Last week, pioneering transplant surgeon Sir Terence English, who had performed the first heart transplant in the United Kingdom in 1979, declared that his team would this year transplant a pig’s kidney into a human’s body. And in three years, he claimed, a heart transplant can be achieved.
The statements reopened an old controversy around xenotransplantation, or the transplanting of organs from one species to another. There is a precedent from years ago — 1997 — with an attempted pig-to-human heart transplant in India.
The doctor in Assam was held guilty of an unethical procedure, and imprisoned for 40 days. Yet, many see hope in the potential of xenotransplantation to save lives.
The first attempts at animal-to-human transplants were made in 1838, when the cornea of a pig was transplanted into a human. Between 1902 and 1923, organs from pigs, goats, sheep, and monkeys were used in unsuccessful transplantation attempts. From 1963 onward, researchers attempted organ transplantation from chimpanzees, baboons and pigs. In 1984, a two-week-old baby in the United States received a baboon’s heart, but died within three weeks.
For fear of transmission of viruses from animals to humans, xenotransplantation has for long been an area that governments and doctors have treated with caution. Researchers are now trying to genetically alter pigs to enable organ transplantation in humans.
Need to look at animal organs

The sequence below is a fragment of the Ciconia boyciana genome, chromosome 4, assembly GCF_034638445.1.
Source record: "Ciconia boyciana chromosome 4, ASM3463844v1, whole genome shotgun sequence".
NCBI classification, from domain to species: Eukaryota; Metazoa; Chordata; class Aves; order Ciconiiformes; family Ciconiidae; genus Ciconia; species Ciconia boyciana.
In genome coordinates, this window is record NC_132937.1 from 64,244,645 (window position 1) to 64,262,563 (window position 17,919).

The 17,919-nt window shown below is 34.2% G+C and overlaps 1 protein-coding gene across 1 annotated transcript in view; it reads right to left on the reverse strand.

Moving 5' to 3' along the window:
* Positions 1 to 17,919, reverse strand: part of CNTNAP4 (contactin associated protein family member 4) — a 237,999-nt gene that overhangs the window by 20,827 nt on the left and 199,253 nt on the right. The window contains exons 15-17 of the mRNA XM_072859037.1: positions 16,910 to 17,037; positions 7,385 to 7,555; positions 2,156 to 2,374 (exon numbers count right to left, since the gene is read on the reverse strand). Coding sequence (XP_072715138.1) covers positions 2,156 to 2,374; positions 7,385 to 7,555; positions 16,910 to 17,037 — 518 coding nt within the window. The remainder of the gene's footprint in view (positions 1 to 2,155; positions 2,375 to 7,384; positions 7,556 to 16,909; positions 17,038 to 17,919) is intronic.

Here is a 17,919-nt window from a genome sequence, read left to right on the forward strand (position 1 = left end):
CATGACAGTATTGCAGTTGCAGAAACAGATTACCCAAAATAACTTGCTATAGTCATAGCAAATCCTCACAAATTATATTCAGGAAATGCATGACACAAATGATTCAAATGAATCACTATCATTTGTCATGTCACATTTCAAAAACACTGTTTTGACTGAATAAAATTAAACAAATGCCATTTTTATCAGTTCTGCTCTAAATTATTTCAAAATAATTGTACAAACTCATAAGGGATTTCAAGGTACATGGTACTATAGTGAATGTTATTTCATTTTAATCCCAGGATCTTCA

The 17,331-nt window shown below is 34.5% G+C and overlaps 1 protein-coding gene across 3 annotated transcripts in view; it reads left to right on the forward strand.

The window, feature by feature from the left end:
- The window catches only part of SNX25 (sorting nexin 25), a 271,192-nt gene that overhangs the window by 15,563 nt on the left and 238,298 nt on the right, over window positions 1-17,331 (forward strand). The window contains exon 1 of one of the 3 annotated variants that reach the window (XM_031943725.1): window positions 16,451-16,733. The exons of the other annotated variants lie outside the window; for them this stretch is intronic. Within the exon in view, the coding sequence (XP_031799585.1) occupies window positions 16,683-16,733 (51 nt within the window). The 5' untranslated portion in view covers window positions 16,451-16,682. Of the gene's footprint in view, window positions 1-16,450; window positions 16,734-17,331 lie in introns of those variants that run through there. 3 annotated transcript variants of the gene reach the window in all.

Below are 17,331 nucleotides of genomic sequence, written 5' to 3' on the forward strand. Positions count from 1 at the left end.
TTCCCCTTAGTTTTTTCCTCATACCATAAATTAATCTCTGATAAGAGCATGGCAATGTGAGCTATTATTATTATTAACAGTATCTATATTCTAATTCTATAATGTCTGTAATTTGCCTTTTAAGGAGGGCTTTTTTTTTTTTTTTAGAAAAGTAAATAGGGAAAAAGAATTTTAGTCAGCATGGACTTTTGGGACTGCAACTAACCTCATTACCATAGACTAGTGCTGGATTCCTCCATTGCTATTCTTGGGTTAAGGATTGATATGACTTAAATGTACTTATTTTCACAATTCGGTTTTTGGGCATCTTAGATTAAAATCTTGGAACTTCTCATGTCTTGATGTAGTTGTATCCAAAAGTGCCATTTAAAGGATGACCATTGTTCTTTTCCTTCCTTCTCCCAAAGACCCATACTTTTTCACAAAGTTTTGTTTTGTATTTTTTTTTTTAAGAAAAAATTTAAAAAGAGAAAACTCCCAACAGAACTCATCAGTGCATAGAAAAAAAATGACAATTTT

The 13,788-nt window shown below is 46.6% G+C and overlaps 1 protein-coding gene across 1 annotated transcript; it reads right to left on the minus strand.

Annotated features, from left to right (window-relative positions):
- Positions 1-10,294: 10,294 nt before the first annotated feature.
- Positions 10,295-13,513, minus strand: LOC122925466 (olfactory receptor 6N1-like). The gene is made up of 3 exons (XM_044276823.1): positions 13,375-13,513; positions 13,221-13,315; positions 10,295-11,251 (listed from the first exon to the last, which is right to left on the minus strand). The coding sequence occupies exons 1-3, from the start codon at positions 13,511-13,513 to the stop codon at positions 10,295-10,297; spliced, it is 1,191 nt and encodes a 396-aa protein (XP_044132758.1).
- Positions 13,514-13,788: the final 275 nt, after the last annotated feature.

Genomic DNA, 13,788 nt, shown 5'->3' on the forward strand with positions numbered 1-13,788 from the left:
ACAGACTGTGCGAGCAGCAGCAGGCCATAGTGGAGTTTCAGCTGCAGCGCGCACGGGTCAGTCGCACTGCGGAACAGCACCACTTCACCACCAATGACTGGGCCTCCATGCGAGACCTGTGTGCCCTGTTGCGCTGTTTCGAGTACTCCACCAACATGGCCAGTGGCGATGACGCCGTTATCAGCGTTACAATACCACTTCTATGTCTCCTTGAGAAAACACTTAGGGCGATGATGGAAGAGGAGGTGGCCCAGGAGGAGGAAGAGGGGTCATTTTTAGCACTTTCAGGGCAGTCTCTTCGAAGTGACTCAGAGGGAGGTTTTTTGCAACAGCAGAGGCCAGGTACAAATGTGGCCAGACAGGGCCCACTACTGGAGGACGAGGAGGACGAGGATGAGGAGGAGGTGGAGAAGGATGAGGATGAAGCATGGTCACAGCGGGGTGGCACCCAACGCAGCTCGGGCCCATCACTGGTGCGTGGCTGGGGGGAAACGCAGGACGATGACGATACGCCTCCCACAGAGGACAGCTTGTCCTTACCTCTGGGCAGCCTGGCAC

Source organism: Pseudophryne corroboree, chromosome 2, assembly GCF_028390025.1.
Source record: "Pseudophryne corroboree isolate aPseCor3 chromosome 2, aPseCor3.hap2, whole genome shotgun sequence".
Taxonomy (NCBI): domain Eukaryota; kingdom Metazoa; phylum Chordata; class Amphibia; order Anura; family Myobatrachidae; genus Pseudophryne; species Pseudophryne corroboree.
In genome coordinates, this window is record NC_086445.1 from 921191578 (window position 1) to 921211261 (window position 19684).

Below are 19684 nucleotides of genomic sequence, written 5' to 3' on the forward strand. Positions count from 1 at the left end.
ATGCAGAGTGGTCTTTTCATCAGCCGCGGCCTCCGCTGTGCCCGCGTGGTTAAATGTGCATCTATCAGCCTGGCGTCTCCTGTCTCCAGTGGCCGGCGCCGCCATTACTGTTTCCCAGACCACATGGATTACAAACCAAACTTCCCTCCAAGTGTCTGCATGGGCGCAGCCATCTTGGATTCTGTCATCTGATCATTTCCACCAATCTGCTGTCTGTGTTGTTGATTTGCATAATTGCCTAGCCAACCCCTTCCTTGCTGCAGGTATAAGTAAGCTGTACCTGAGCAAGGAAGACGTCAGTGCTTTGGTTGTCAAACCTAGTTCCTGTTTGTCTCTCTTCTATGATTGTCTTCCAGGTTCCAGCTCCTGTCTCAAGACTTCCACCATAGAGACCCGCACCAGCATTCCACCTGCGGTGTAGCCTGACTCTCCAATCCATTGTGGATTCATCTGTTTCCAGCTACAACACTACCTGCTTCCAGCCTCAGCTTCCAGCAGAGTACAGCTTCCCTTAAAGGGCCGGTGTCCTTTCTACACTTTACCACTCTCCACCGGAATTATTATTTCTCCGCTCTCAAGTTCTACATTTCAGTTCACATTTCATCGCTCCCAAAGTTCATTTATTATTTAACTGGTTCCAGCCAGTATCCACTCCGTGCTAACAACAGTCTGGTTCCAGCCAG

The need for organ donation is rising globally alongside the rise in kidney, liver and heart ailments. “Several die while waiting for an organ donation,” said Dr Astrid Lobo Gajiwala, director of Regional Organ and Tissue Transplant Organisation, Western India.
India’s national registry shows 1,945 liver and 7,936 kidney transplants were conducted in 2018. This is when India needs 1.8-2 lakh kidney transplants every year, as per the Ministry of Health and Family Welfare data. With a lack of human cadavers as donors, researchers are looking at animal organs as an alternative.
“In India, this is a distant dream, since animal rights laws do not allow us to even experiment,” said heart transplant surgeon Dr Anvay Mulay.
Why pigs in particular?
A pig’s genetic make-up and internal organs are similar to a human’s. Its weight, the tendency to become obese, lipids, arterial pressure, heart rate, renal function, electrolyte balance, and digestive system match those in the human body.
The problem is that the rejection rate is higher in a pig-to-human transplant than in a human-to-human transplant. ‘Rejection’ is what happens when the human body’s immune system starts working against any foreign organ. In a human-to-human transplant, immunosuppressants help trick the body into accepting the foreign organ as its own. But immunosuppressants have failed to work in animal-to-human transplants.
Kidney transplant expert Dr Prashant Rajput said there are certain enzymes, proteins and amino acids in pigs that are different from those in humans. “These are substances against which the human body will produce antibodies and reject the organ. It is called antigenicity. The lower the antigenicity, the better,” Dr Rajput said.